The State of Dystonia


Dystonia“You can’t buy a ticket to dystonia,” Billy McLaughlin jokingly tells audiences, but he certainly knows what it’s like to live there. The movement disorder that sounds like a tiny country in Eastern Europe is in fact a dreaded diagnosis for musicians. Approximately one in 200 of them are afflicted with focal dystonia (FD), a movement disorder that causes muscles to contract and spasm involuntarily. Roughly 300,000 people in the US suffer from some form of it. Sometimes for a musician, the condition arrives gradually, often in the form of muscle stiffness, spasms and/or twitching. A note is missed or a finger slips—and it can prove devastating to a professional musician’s career.

Dystonia is one of many movement disorders that include diseases such as Parkinson’s, and it’s categorized as either primary or secondary. “Primary dystonia is inherited, meaning at least one gene has been discovered,” explains E. Thomas Chappel, MD. “Secondary dystonia is due to damage to a part of the brain called the basal ganglia, where most movement disorders arise. This damage can result from trauma, stroke, tumor, infection or toxicities.”

FD occurs when the basal ganglia fails to transmit information properly to a given body part, resulting in uncontrolled movements or spasms. While there are different forms of dystonia, from generalized dystonia, which affects many body parts simultaneously, to cervical, the most common form—FD is task-specific, meaning it occurs only when doing often repetitive tasks, such as writing or playing music. Dystonia’s underlying causes remain something of a mystery, despite the fact that it’s the third most common movement disorder in the US. A progressive disease, it affects men, women and children of all ages.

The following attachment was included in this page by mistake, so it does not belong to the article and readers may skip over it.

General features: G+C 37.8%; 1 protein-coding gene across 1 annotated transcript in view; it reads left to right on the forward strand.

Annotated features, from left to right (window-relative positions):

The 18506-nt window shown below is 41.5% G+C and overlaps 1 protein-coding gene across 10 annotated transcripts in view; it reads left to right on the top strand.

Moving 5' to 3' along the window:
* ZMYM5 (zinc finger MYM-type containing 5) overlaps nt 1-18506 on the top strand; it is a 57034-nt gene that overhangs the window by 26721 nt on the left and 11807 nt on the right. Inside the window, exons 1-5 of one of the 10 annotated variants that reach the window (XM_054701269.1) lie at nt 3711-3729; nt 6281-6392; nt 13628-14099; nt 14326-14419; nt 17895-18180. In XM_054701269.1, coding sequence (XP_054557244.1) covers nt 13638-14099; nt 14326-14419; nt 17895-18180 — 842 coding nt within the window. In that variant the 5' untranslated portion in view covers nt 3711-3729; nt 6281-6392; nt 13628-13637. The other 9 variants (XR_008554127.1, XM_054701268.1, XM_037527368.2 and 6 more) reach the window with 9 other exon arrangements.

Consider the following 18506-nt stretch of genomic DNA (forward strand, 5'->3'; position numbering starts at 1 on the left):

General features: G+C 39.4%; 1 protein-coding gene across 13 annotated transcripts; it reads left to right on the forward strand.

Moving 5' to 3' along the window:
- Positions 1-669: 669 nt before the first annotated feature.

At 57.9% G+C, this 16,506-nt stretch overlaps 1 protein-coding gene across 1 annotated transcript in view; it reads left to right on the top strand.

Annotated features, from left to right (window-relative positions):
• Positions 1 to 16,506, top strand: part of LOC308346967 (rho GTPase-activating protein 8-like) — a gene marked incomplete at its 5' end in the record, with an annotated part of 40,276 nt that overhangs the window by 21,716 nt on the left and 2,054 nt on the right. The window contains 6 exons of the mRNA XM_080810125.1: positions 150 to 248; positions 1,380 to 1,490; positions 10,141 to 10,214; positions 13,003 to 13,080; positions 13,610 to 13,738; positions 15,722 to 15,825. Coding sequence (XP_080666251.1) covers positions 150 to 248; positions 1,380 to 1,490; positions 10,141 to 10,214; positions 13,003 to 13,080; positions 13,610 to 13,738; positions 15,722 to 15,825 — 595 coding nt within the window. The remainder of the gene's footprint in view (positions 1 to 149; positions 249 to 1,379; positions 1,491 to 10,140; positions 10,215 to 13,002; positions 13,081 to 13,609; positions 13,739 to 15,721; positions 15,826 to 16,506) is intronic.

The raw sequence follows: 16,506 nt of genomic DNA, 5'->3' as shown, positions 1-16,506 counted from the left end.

While treatments exist similar to those used for other movement disorders, such as botulinum injections, oral medications, surgery, physical and occupational therapies, full recovery is rare. Medications used to enhance or replace the brain chemical dopamine, which is deficient in the basal ganglia of patients with movement disorders, are sometimes effective. Surgical treatment of movement disorders involves actually destroying areas of the brain that increase the symptoms, or placing a stimulator in an area that will diminish the symptoms.

Unlike Parkinson’s, dystonia can be hard to pinpoint, and it can take years before patients are correctly diagnosed. In fact, up until the mid-20th century, patients with dystonia were often diagnosed as having hysteria, meaning the condition was considered a psychogenic disorder. Today, it takes on average three to five years for a patient to receive a diagnosis, which is down from five to eight years, according to Janet Hieshetter, executive director of the Dystonia Medical Research Foundation (DMRF). The key to an accurate diagnosis, however,

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is finding a movement disorder specialist. Although more treatment options are available now than in the past, research on dystonia remains painstakingly slow as Hieshetter acknowledges. “There are some new treatments on the horizon, getting the pharmaceutical industry to commit to and follow through on clinical trials is tough, but we’re very optimistic.”

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McLaughlin, whose career was derailed with the onset of FD, now crusades to raise awareness of dystonia. He’s been the subject of the award-winning documentary by director Suzanne Jurva, Changing Keys—Billy McLaughlin and the Mysteries of Dystonia, which chronicles his emotional and physical odyssey. In 2010, the DMRF named him their first Ambassador for Public Awareness. He’s also a recipient of the American Academy of Neurology’s 2010 Leadership in Public Neurology Award, an accomplishment he shares with Julie Andrews, Michael J. Fox and Paul Allen.

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